Linux is a Unix-like operating system assembled under the model of free and open-source software development and distribution. Linux is created by Linus Torvalds a Finnish software engineer who wrote the first version of the system. The Free Software Foundation uses the name GNU/Linux to describe the operating system. Linux can be learned by a techy or computer literate person even though it is a relatively advanced system.
Difficult Command line interface, Not user-friendly, Hard to install
In the first release of Linux, it was a little tricky to use. Today, there are beginner friendly versions of the software.
Since Linux is an open source, people think that it is less secure.
No video games
It has been difficult to find games that can run on Linux. However, this is changing as Valve and Steam are releasing games that are compatible with Linux.
Distribution / Distro
Distributions or Distros are desktop operating systems that is powered by Linux. We have multiple distributions that provide varying levels of stability. Because there are different distros, users will be able to find a version that can work for any type of user. People can choose from modern user interface to traditional desktop environment.
Distributions is also a collection of Softwares like:
– Desktop Environment
– Package Manager
– File Manager
– Admin Tools
– Boot Loader
Examples of popular Distros
For Personal Computers we have:
– Linux Mint
– Red Hat
Ethical Hacking & Penetration Testing
– Kali Linux
– Black Arch
Advance & Minimalist
– Arch Linux
Desktop Environment / DE
It is where you will see the Graphical User Interface elements such as icons, toolbars, and widgets. It also includes a set of integrated applications and utilities.
It is a tool that automates installing, upgrading, configuring applications. It is a built it utility designed to make app management easier. Browsing, removing and installing Softwares are some of the tasks that Package Manager can do.
Package Management Tools:
apt-get – Ubuntu
yum – CentOS
zypper – Suse
pacman – Arch
- /- Root folder, not to be confused with the root user folder
- /bin – User binaries, contains essential commands used by all users e.g. (ps, ls, cat, cp)
- /sbin – System binaries, contains Linux commands typically used by system administrator e.g (reboot, ifconfig, iptables)
- /etc – Contains configuration files used by programs. Also, contains startup and shutdown shell scripts.
- /dev – Device files e.g. (usb, pci or any device attached to the system
- /var – Variable files, contains files that are expected to grow e.g. (log files, lock files, packages and database files)
- /tmp – Contains temporary files that will be deleted when system is rebooted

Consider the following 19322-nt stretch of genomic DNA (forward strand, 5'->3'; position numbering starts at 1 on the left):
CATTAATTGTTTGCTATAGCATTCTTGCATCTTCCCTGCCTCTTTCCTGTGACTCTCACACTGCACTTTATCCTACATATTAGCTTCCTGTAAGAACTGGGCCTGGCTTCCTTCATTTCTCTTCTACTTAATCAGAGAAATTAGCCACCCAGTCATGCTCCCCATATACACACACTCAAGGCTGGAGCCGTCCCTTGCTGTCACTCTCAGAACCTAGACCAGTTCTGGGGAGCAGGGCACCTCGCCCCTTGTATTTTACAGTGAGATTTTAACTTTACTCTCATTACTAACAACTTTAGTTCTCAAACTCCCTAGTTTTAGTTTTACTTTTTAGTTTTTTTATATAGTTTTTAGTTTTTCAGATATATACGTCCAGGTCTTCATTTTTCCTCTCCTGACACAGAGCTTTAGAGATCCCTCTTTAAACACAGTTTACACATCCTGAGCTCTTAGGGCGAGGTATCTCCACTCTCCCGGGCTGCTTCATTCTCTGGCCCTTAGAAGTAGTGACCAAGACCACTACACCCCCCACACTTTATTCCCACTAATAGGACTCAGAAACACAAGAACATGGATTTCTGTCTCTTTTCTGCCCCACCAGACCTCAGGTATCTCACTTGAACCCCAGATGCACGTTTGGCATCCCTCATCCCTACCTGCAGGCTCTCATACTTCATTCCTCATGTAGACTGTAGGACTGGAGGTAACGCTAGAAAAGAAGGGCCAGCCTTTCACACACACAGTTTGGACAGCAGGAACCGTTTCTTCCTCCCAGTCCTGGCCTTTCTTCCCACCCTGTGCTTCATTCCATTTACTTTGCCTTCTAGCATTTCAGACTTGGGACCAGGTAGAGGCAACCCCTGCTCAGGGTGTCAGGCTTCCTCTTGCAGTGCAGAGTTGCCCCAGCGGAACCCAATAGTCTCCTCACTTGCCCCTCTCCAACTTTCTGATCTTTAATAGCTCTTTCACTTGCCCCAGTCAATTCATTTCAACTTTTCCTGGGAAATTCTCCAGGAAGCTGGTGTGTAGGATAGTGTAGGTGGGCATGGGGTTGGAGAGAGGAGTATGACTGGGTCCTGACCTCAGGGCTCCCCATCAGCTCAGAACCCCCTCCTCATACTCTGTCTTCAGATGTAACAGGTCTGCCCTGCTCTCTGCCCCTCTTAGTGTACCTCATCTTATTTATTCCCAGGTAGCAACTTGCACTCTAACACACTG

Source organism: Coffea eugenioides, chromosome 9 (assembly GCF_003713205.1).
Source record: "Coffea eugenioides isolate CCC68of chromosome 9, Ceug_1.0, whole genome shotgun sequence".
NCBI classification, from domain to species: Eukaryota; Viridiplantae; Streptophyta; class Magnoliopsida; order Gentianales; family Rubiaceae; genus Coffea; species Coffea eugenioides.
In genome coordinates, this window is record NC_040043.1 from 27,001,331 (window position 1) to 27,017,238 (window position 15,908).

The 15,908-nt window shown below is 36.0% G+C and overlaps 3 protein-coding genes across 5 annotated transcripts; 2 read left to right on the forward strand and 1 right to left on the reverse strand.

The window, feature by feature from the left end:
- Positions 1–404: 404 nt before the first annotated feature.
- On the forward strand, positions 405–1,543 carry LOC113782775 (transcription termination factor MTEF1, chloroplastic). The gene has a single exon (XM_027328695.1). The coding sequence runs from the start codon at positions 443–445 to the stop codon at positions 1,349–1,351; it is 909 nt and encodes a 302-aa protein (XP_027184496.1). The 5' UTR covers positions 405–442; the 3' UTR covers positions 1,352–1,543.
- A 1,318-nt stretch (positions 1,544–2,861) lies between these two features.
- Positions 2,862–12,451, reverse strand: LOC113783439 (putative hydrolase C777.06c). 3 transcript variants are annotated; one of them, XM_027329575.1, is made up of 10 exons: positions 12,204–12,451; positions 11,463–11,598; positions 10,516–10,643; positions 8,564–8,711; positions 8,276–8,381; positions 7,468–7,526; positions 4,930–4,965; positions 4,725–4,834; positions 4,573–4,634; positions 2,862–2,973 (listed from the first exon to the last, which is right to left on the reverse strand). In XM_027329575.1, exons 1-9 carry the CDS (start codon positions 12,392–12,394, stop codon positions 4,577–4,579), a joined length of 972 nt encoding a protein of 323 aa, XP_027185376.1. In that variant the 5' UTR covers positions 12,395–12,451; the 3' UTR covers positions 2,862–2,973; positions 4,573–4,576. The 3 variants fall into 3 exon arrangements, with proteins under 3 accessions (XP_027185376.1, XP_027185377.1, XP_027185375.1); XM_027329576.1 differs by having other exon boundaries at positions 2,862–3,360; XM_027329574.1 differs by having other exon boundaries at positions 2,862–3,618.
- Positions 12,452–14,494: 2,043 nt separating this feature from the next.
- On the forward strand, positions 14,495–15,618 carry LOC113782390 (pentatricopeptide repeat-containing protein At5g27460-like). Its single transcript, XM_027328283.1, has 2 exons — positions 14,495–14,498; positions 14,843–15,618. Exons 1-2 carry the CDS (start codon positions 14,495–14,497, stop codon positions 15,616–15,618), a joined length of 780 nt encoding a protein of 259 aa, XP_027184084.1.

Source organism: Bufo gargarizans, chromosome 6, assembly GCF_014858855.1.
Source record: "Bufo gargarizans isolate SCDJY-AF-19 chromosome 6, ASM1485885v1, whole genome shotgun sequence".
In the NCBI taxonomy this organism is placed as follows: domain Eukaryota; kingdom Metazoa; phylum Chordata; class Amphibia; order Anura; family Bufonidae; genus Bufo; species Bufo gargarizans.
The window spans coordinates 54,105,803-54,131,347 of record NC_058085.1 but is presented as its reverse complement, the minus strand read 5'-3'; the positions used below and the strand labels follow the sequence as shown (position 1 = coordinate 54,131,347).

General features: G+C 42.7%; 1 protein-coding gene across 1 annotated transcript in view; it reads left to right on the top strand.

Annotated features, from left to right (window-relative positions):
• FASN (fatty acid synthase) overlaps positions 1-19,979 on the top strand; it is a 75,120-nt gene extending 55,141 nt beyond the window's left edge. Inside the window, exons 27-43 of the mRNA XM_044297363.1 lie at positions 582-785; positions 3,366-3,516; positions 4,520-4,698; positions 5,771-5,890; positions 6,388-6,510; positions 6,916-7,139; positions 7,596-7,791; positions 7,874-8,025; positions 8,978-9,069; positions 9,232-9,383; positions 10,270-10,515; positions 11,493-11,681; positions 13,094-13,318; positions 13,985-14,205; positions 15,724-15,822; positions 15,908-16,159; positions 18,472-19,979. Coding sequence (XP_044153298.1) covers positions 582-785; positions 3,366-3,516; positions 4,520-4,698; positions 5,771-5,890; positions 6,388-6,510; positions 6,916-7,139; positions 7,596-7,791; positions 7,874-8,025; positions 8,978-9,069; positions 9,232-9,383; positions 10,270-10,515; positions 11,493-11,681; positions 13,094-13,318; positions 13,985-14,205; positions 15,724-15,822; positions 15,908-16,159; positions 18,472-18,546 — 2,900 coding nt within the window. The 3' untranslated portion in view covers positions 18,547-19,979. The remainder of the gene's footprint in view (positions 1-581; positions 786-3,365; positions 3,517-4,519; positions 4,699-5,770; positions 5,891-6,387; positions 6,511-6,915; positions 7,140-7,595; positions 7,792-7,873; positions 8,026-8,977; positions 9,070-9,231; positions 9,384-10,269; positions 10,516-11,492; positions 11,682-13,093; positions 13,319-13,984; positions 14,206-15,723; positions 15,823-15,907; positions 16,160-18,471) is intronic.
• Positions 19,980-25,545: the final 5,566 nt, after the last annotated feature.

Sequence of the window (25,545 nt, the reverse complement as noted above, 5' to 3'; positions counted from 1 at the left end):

- /usr – User system resources, contains second-level applications and files used by users
- /home – Home directories for all users (e.g. /home/john, /home/idt-user).`/ for short
- /boot – Contains files needed to boot the system
- /lib – Library files that support the binaries under /bin and /sbin
- /opt – Directory for optional software packages. Commonly used by proprietary software that doesn’t follow the standard file system hierarchy
- /root – The home directory of the root user
- /mnt – Temporary mount directory for files systems
- /media – Temporary mount directory for removable devices
- man – shows references manual
- touch – create a file or update a file timestamp
- less – shows the content of a file with navigation
- tail – outputs the last part of a file
- whereis – locate the bin, source and manual of the command
- which – returns the path name of the command
- ps – returns a snapshot of the current process
- ssh – connects into remote machine
- scp – copies files between hosts
Using alias allows you to make shortcuts and synonym for commands
– alias cat-log=’tail -f$CATALINA_HOME/logs/catalina.out’
If registered on the command line, alias will only last in that session. To permanently add an alias, create a file named “.bash_aliases” in your home folder and add your alias there or append it in your “.bashrc”
Linux uses a permissive license. You can install and download the software as many times as you want.
Users can view, take and edit the code to adjust to their preferences.
Linux has lower access rights, therefore threats and viruses can only access local files and documents. The system remains safe and untouched.
Why not Linux?
Most softwares are made for Windows. That means limited softwares or programs can run on Linux. The situation is the same when it comes to hardware. If it is a newly released hardware, it is most likely that Linux does not support it yet.
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